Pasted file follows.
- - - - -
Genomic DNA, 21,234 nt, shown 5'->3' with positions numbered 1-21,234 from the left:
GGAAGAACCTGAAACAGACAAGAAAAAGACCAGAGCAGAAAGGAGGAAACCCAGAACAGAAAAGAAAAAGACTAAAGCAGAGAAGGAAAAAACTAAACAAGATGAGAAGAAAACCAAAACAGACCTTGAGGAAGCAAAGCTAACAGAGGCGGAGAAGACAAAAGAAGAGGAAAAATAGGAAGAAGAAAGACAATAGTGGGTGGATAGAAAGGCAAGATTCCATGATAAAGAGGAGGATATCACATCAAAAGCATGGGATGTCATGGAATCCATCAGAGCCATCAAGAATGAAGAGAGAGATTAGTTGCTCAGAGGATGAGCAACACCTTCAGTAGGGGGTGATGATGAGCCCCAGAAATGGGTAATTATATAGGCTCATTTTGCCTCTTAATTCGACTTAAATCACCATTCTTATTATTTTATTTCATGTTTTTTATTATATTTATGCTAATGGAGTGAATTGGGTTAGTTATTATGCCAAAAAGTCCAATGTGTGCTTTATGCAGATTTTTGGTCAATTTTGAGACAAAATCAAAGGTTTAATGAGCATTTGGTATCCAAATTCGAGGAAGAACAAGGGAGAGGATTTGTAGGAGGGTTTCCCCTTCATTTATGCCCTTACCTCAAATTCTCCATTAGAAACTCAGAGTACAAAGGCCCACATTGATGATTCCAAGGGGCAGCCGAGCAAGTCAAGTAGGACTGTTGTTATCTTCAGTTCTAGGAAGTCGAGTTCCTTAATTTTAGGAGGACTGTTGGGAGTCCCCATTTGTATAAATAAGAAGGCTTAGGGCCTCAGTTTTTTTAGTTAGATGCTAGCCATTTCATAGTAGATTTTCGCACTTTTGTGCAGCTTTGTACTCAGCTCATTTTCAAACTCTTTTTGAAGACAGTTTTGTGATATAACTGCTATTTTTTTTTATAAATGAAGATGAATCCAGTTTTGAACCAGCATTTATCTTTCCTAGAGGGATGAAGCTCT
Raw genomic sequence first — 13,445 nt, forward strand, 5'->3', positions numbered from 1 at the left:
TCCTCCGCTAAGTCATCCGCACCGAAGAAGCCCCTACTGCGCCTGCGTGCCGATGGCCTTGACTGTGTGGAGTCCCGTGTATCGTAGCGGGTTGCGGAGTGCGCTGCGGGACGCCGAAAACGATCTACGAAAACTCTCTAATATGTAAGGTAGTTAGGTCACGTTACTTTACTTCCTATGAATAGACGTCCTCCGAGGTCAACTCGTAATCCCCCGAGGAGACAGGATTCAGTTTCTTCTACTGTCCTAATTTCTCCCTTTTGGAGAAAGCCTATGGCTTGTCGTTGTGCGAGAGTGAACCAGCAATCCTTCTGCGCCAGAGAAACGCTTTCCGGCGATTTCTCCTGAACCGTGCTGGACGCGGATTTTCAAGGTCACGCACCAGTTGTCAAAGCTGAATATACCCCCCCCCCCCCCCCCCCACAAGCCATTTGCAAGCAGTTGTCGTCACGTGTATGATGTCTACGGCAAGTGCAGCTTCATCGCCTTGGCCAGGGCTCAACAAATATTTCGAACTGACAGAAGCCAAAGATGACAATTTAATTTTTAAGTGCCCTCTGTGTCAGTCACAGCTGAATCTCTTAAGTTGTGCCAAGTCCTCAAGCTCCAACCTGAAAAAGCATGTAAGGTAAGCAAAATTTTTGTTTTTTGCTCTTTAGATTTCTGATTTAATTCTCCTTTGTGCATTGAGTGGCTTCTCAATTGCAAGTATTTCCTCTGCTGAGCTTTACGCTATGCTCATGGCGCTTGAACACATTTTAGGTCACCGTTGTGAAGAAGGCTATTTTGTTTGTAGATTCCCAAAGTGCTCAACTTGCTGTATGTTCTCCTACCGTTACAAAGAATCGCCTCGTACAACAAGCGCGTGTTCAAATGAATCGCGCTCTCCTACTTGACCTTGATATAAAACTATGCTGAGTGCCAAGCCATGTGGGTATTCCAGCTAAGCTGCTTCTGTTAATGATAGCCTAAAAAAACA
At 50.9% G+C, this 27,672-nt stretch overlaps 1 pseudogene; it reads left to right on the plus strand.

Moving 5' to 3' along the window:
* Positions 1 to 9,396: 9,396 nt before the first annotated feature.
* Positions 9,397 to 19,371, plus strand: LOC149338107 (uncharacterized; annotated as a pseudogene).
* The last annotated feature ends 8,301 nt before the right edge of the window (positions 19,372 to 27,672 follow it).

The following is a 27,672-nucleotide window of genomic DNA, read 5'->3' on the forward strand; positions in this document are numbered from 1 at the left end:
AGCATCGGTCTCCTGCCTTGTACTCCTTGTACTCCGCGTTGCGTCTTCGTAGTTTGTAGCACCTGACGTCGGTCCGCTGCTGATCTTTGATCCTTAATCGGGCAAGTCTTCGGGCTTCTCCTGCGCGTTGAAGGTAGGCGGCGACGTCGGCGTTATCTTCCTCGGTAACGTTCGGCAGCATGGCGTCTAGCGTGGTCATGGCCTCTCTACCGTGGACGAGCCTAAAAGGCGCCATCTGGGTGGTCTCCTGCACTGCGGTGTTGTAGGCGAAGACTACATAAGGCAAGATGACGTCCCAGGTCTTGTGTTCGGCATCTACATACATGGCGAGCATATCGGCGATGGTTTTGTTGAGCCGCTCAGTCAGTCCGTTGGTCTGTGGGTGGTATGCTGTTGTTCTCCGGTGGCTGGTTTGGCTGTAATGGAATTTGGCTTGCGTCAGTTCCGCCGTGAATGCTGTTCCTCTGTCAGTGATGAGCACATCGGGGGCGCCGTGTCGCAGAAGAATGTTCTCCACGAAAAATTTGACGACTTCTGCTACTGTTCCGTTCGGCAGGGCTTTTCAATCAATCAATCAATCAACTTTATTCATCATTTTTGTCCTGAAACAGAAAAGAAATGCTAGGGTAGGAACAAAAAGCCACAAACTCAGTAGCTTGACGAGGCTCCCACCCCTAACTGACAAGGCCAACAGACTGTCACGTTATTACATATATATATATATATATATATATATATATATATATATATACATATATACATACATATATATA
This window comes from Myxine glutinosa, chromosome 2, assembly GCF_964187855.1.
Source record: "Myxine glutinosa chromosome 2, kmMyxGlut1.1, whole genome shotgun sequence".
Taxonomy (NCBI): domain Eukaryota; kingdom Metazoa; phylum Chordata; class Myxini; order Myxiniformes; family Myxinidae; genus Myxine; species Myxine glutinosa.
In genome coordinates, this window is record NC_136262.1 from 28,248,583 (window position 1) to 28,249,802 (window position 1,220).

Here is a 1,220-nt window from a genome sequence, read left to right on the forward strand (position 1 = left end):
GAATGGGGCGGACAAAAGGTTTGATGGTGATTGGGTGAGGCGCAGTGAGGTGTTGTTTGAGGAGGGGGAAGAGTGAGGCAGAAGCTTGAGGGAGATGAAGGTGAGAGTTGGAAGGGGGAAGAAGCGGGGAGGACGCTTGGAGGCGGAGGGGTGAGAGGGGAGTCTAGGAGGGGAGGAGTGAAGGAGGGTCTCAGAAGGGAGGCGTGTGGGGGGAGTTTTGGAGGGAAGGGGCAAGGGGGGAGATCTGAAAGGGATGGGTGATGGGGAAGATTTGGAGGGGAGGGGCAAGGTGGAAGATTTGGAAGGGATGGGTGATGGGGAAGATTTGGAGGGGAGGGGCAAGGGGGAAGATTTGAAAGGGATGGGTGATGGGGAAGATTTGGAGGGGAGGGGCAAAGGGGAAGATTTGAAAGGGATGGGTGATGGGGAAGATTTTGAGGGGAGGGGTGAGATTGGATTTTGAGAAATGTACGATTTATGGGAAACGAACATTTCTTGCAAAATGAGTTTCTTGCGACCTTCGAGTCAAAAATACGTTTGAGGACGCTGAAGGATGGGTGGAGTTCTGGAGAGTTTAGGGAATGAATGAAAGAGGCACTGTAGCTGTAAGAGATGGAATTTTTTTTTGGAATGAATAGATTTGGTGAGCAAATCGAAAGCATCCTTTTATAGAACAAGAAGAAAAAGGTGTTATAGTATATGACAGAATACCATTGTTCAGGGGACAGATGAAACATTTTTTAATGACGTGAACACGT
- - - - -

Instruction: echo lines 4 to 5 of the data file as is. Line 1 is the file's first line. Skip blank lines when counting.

TCCTCCGCTAAGTCATCCGCACCGAAGAAGCCCCTACTGCGCCTGCGTGCCGATGGCCTTGACTGTGTGGAGTCCCGTGTATCGTAGCGGGTTGCGGAGTGCGCTGCGGGACGCCGAAAACGATCTACGAAAACTCTCTAATATGTAAGGTAGTTAGGTCACGTTACTTTACTTCCTATGAATAGACGTCCTCCGAGGTCAACTCGTAATCCCCCGAGGAGACAGGATTCAGTTTCTTCTACTGTCCTAATTTCTCCCTTTTGGAGAAAGCCTATGGCTTGTCGTTGTGCGAGAGTGAACCAGCAATCCTTCTGCGCCAGAGAAACGCTTTCCGGCGATTTCTCCTGAACCGTGCTGGACGCGGATTTTCAAGGTCACGCACCAGTTGTCAAAGCTGAATATACCCCCCCCCCCCCCCCCCCACAAGCCATTTGCAAGCAGTTGTCGTCACGTGTATGATGTCTACGGCAAGTGCAGCTTCATCGCCTTGGCCAGGGCTCAACAAATATTTCGAACTGACAGAAGCCAAAGATGACAATTTAATTTTTAAGTGCCCTCTGTGTCAGTCACAGCTGAATCTCTTAAGTTGTGCCAAGTCCTCAAGCTCCAACCTGAAAAAGCATGTAAGGTAAGCAAAATTTTTGTTTTTTGCTCTTTAGATTTCTGATTTAATTCTCCTTTGTGCATTGAGTGGCTTCTCAATTGCAAGTATTTCCTCTGCTGAGCTTTACGCTATGCTCATGGCGCTTGAACACATTTTAGGTCACCGTTGTGAAGAAGGCTATTTTGTTTGTAGATTCCCAAAGTGCTCAACTTGCTGTATGTTCTCCTACCGTTACAAAGAATCGCCTCGTACAACAAGCGCGTGTTCAAATGAATCGCGCTCTCCTACTTGACCTTGATATAAAACTATGCTGAGTGCCAAGCCATGTGGGTATTCCAGCTAAGCTGCTTCTGTTAATGATAGCCTAAAAAAACA
At 50.9% G+C, this 27,672-nt stretch overlaps 1 pseudogene; it reads left to right on the plus strand.